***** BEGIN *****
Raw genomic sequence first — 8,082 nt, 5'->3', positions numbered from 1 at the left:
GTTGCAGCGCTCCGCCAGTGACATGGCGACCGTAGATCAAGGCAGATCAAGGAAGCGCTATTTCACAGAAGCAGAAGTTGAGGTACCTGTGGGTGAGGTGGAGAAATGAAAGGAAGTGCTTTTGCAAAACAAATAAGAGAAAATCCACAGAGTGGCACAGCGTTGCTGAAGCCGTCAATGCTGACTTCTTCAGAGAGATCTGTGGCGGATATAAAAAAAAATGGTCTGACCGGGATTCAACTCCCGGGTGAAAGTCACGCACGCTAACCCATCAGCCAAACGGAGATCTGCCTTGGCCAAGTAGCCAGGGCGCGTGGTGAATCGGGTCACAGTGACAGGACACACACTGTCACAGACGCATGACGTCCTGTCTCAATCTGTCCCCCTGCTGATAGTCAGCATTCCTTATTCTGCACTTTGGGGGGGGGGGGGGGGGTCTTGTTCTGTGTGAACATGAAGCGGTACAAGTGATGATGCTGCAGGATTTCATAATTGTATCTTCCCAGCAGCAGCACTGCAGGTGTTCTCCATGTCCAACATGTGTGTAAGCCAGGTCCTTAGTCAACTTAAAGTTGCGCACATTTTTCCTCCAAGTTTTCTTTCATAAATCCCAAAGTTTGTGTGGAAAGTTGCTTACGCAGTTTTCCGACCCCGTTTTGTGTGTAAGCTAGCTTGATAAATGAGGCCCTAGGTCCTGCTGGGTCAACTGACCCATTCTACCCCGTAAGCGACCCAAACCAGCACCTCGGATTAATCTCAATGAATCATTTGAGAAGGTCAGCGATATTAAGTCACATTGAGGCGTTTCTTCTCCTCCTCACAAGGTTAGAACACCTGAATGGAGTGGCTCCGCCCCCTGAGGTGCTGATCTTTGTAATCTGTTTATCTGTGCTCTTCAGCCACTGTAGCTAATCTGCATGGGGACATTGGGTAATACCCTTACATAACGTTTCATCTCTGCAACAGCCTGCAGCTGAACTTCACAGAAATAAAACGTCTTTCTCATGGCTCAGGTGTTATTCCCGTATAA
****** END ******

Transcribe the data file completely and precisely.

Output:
Raw genomic sequence first — 8,082 nt, 5'->3', positions numbered from 1 at the left:
GTTGCAGCGCTCCGCCAGTGACATGGCGACCGTAGATCAAGGCAGATCAAGGAAGCGCTATTTCACAGAAGCAGAAGTTGAGGTACCTGTGGGTGAGGTGGAGAAATGAAAGGAAGTGCTTTTGCAAAACAAATAAGAGAAAATCCACAGAGTGGCACAGCGTTGCTGAAGCCGTCAATGCTGACTTCTTCAGAGAGATCTGTGGCGGATATAAAAAAAAATGGTCTGACCGGGATTCAACTCCCGGGTGAAAGTCACGCACGCTAACCCATCAGCCAAACGGAGATCTGCCTTGGCCAAGTAGCCAGGGCGCGTGGTGAATCGGGTCACAGTGACAGGACACACACTGTCACAGACGCATGACGTCCTGTCTCAATCTGTCCCCCTGCTGATAGTCAGCATTCCTTATTCTGCACTTTGGGGGGGGGGGGGGGGGTCTTGTTCTGTGTGAACATGAAGCGGTACAAGTGATGATGCTGCAGGATTTCATAATTGTATCTTCCCAGCAGCAGCACTGCAGGTGTTCTCCATGTCCAACATGTGTGTAAGCCAGGTCCTTAGTCAACTTAAAGTTGCGCACATTTTTCCTCCAAGTTTTCTTTCATAAATCCCAAAGTTTGTGTGGAAAGTTGCTTACGCAGTTTTCCGACCCCGTTTTGTGTGTAAGCTAGCTTGATAAATGAGGCCCTAGGTCCTGCTGGGTCAACTGACCCATTCTACCCCGTAAGCGACCCAAACCAGCACCTCGGATTAATCTCAATGAATCATTTGAGAAGGTCAGCGATATTAAGTCACATTGAGGCGTTTCTTCTCCTCCTCACAAGGTTAGAACACCTGAATGGAGTGGCTCCGCCCCCTGAGGTGCTGATCTTTGTAATCTGTTTATCTGTGCTCTTCAGCCACTGTAGCTAATCTGCATGGGGACATTGGGTAATACCCTTACATAACGTTTCATCTCTGCAACAGCCTGCAGCTGAACTTCACAGAAATAAAACGTCTTTCTCATGGCTCAGGTGTTATTCCCGTATAA